A Different Point of View: Sara Jeannette Duncan

Front Cover
McGill-Queen's Press - MQUP, 1991 - Literary Criticism - 191 pages
0 Reviews
Duncan always wrote from the perspective of someone on the margin of power. Her position on the most important social issues of her day -- feminism, imperialism, nationalism, and racism -- challenged the received wisdom of the period. In her novels, however, Duncan's personal point of view is presented as if it were the social norm. Dean shows that Duncan's use of irony and her seemingly ambivalent attitude toward realism were influenced by her colonial perspective. In placing Duncan's work in the intellectual context of her Canadian, English, and American contemporaries, Dean displays considerable knowledge of the period she examines. In A Different Point of View -- a critical study of almost all Duncan's published and unpublished works: fiction, journalism, and plays -- Dean presents a new interpretation of Duncan, emphasizing the importance of her feminism and Canadian nationality in the creation of her fictional point of view.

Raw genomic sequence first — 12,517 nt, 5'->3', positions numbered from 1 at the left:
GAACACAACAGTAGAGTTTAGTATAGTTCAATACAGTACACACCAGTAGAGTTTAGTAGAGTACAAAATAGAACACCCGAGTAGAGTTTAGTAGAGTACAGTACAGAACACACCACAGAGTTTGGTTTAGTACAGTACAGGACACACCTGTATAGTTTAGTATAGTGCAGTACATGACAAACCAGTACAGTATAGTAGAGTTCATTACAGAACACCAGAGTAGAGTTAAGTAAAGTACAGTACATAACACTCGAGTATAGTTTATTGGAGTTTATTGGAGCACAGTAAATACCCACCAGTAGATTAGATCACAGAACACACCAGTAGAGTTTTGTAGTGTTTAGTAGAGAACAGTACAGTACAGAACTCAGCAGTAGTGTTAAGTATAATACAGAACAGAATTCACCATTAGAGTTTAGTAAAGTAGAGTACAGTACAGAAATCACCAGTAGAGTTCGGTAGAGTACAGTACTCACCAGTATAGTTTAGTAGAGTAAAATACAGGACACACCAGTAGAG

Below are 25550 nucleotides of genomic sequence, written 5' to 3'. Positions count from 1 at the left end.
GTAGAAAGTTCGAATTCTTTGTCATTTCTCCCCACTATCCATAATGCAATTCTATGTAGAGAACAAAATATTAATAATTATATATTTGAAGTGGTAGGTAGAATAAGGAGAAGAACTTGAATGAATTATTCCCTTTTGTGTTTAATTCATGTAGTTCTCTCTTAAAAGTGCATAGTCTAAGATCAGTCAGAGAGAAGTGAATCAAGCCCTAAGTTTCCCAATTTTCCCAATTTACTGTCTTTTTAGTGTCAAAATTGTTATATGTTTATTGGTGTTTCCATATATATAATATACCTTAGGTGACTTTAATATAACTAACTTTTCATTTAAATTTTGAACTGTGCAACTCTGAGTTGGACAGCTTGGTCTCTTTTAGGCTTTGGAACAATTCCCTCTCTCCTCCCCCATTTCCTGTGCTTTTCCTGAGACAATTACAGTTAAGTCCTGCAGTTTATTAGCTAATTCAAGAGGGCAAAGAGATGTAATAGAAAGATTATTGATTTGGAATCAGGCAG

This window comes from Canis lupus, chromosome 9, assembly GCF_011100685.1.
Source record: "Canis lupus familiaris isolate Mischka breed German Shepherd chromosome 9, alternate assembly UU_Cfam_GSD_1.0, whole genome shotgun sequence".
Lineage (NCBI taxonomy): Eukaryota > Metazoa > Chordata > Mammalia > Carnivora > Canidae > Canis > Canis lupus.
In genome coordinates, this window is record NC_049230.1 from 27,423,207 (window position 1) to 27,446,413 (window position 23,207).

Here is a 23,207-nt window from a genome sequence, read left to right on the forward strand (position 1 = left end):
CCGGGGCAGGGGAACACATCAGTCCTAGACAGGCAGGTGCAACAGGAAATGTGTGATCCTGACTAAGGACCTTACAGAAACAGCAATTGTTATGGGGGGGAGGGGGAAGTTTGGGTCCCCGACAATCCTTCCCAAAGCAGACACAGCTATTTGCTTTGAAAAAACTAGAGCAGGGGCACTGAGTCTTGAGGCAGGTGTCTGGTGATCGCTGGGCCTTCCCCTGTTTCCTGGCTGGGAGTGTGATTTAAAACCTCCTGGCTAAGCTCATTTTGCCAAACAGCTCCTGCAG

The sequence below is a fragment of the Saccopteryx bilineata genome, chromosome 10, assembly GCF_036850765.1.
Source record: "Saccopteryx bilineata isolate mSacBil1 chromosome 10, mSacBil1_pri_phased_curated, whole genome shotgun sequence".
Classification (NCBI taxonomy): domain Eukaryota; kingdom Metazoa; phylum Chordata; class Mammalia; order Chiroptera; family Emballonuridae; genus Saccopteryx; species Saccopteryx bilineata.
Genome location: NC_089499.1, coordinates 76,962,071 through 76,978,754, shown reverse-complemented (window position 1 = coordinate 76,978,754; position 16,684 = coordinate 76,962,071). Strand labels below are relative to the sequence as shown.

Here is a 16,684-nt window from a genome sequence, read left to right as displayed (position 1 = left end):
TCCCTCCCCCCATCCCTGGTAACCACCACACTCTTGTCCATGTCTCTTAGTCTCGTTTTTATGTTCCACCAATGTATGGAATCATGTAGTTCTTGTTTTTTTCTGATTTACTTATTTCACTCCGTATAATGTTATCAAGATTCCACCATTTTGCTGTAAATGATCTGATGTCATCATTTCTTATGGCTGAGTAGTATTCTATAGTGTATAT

What people are saying - Write a review

We haven't found any reviews in the usual places.

Contents

The Colonial Narrator and the Imperial
19
Idealism Realism and Literary
41
The Woman Question
58
On the Other Side of
138
A Colonial Edition
154
Copyright

Other editions - View all

Common terms and phrases

References to this book

All Book Search results »

About the author (1991)

Misao Dean is a professor in the Department of English at the University of Victoria.

Bibliographic information